Turkish State Media: ‘Deliberate Ignorance’ Among Iranian Elite Triggering Protests

A group of protesters chant slogans at the main gate of old grand bazaar in Tehran, Iran, Monday, June 25, 2018. Protesters in the Iranian capital swarmed its historic Grand Bazaar on Monday, news agencies reported, and forced shopkeepers to close their stalls in apparent anger over the Islamic Republic's …
Iranian Labor News Agency via AP

Turkish state media published a column Tuesday blaming the “deliberate ignorance” among Iran’s ruling elite for triggering the series of recent protests throughout the Islamic Republic.

“President Rouhani is neither the sole cause of the current economic crisis nor a barrier in the way of its solution,” Turkey’s state-run Andalou Agency wrote, adding:

The main barrier is the general and deliberate ignorance among the Iranian ruling elites. They are used to blaming unknown brokers for any economic crisis, giving the impression that the country is run not by the government but a bunch of brokers. Worse than this, they do not want to understand that the economy cannot be fixed by force.

The publication went on to note, “That is why, instead of addressing the grievances of the market, they are threatening it.”

Protests broke out last week at Tehran’s Grand Bazaar over the plummeting price of the Iranian rial to a record low of 90,000 rials per U.S. dollar, prompting Iranians to take to what is largely seen as the nation’s center of commerce armed with calls for the removal of Iran’s mullahs and “Death to Palestine.”

Iran has generally taken an anti-Semitic stance and chants of “Death to Israel” and “Death to America” – both long considered the “little Satan” and “great Satan” by the regime – often fill the air during public rallies and Friday prayers.

More than 40 percent of Iran’s population is unemployed.

The Andalou Agency noted that, while Rouhani’s economic plan succeeded at first, “both pillars of President Rouhani’s economic plan ultimately collapsed. … Therefore, Rouhani had no preparations for the situation he is facing now. That is why there is a growing pressure on him, making some analysts predict that he may not finish his term.”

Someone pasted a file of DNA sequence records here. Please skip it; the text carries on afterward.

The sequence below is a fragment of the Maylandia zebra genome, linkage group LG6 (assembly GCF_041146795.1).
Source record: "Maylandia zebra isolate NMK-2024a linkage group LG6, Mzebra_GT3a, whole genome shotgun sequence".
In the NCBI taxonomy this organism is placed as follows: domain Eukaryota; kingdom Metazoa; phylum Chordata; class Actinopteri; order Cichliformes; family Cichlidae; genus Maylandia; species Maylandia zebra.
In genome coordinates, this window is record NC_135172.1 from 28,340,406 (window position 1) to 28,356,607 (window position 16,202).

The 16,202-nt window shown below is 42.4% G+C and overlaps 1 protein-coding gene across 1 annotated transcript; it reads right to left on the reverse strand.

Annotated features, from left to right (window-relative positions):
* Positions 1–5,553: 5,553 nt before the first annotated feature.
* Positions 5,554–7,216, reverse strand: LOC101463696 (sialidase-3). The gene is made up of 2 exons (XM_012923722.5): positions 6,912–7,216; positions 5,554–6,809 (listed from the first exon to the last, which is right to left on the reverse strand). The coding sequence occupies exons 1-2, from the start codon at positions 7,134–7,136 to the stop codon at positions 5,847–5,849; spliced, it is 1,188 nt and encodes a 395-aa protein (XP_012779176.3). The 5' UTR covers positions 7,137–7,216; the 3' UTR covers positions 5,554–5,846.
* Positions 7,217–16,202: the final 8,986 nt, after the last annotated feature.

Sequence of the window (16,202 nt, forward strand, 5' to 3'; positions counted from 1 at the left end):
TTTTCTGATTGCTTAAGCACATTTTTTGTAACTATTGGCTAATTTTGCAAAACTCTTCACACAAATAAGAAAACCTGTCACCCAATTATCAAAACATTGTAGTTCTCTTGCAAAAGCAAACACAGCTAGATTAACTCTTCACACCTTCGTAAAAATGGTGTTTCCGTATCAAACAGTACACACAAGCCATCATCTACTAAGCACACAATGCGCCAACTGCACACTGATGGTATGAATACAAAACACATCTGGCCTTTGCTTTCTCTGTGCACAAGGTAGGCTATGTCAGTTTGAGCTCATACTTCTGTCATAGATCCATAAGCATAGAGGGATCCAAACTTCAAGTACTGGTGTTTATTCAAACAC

Last month, Iran’s state-run and semi-official ISNA news agency reported that Parliamentary (Majles) Speaker Ali Larijani said Rouhani’s administration has fallen short of confronting Iran’s deepening economic problem.

Rouhani has blamed the United States for Iran’s economic woes and said Iran is in a “fight” with the U.S., suggesting America is trying to damage the country by creating “an economic war.”

To this effect, Andalou Agency suggested the only way to solve Iran’s economic crisis is by “re-entering into a direct negotiation with the U.S. Contrary to the common perception, President Trump is more open to negotiation than any former U.S. president ever was.” The publication noted, “At the moment, Khamenei does not seem ready for such an option.”

The article from Turkey’s state-run media appears to turn away from Turkey’s attempts to build a closer relationship with Iran and Rouhani specifically in recent months:

The safest alternative for Turkey is to go preemptively for a third choice, which is to play a positive, mediatory role between the international community and Iran. The U.S. withdrawal from the nuclear deal took place at a threshold of Turkish presidential and parliamentary elections. Therefore, Turkey’s positioning was not visible contrary to expectations. Now that the elections are over, Turkey should resume playing its due role. One of the most influential countries in the region with huge soft power in the Muslim world, and also as a member of the NATO, Turkey can emerge as the architect of a new deal between the U.S. and Iran. At the core of this diplomatic effort should be a direct negotiation between the Supreme Leader and President Trump.

In January, Turkish President Recep Tayyip Erdogan voiced support for Rouhani and expressed hope that the protests, which began on December 28, “will end in a few days.” The protests have not ceased.

Similarly, Iran’s Foreign Minister Mevlut Cavusoglu said, “Iran’s stability is important for us. We are against foreign interventions in Iran. If the leadership is to change in Iran, the Iranian people will do this.”

Turkey has also sought ways to work with Iran and Turkey to end the ongoing civil war in Syria while isolating the United States.

Adelle Nazarian is a politics and national security reporter for Breitbart News. Follow her on Facebook and Twitter.


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